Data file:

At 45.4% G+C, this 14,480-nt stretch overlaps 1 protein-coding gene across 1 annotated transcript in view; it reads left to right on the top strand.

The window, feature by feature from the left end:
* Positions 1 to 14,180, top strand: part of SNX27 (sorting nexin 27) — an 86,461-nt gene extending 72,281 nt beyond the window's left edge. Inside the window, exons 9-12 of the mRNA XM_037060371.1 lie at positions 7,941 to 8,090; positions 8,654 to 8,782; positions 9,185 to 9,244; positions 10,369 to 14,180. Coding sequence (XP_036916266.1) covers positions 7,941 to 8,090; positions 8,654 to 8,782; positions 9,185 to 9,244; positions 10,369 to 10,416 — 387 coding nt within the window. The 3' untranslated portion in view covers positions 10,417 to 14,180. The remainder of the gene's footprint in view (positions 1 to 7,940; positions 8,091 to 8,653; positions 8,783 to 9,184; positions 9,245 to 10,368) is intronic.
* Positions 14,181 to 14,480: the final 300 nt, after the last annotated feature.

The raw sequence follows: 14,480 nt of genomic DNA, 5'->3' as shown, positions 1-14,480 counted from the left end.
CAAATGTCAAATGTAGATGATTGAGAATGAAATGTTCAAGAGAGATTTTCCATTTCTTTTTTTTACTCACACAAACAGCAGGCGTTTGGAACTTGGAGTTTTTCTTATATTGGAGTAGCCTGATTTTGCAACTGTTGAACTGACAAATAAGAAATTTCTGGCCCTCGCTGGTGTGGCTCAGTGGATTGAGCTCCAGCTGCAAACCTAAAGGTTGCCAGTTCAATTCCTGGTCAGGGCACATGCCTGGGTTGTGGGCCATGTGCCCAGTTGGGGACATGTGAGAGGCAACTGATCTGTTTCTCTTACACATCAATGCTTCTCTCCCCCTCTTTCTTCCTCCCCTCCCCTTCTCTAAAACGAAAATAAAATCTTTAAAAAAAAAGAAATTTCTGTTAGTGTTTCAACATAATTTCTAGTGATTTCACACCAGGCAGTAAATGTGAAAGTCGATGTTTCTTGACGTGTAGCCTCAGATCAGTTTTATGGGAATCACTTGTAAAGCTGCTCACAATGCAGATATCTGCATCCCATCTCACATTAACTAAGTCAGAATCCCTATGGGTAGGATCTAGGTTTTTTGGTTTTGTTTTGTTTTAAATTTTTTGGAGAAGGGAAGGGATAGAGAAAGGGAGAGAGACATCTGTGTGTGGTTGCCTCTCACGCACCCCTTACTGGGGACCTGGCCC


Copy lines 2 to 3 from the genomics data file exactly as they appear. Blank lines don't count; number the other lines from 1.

The window, feature by feature from the left end:
* Positions 1 to 14,180, top strand: part of SNX27 (sorting nexin 27) — an 86,461-nt gene extending 72,281 nt beyond the window's left edge. Inside the window, exons 9-12 of the mRNA XM_037060371.1 lie at positions 7,941 to 8,090; positions 8,654 to 8,782; positions 9,185 to 9,244; positions 10,369 to 14,180. Coding sequence (XP_036916266.1) covers positions 7,941 to 8,090; positions 8,654 to 8,782; positions 9,185 to 9,244; positions 10,369 to 10,416 — 387 coding nt within the window. The 3' untranslated portion in view covers positions 10,417 to 14,180. The remainder of the gene's footprint in view (positions 1 to 7,940; positions 8,091 to 8,653; positions 8,783 to 9,184; positions 9,245 to 10,368) is intronic.